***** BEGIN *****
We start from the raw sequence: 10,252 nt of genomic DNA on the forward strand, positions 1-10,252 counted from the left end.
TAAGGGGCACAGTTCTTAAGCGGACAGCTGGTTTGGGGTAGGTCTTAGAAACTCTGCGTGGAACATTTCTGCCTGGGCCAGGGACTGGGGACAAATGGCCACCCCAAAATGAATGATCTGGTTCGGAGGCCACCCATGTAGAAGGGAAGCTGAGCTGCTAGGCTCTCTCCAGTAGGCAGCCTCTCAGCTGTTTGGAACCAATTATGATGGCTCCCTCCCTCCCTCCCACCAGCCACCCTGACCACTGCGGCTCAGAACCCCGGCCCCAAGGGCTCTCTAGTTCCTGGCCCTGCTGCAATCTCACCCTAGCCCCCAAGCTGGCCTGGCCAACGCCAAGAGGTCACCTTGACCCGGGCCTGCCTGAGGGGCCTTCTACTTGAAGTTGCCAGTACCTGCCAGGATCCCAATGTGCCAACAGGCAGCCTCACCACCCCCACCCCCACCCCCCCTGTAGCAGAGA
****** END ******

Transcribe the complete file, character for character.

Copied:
We start from the raw sequence: 10,252 nt of genomic DNA on the forward strand, positions 1-10,252 counted from the left end.
TAAGGGGCACAGTTCTTAAGCGGACAGCTGGTTTGGGGTAGGTCTTAGAAACTCTGCGTGGAACATTTCTGCCTGGGCCAGGGACTGGGGACAAATGGCCACCCCAAAATGAATGATCTGGTTCGGAGGCCACCCATGTAGAAGGGAAGCTGAGCTGCTAGGCTCTCTCCAGTAGGCAGCCTCTCAGCTGTTTGGAACCAATTATGATGGCTCCCTCCCTCCCTCCCACCAGCCACCCTGACCACTGCGGCTCAGAACCCCGGCCCCAAGGGCTCTCTAGTTCCTGGCCCTGCTGCAATCTCACCCTAGCCCCCAAGCTGGCCTGGCCAACGCCAAGAGGTCACCTTGACCCGGGCCTGCCTGAGGGGCCTTCTACTTGAAGTTGCCAGTACCTGCCAGGATCCCAATGTGCCAACAGGCAGCCTCACCACCCCCACCCCCACCCCCCCTGTAGCAGAGA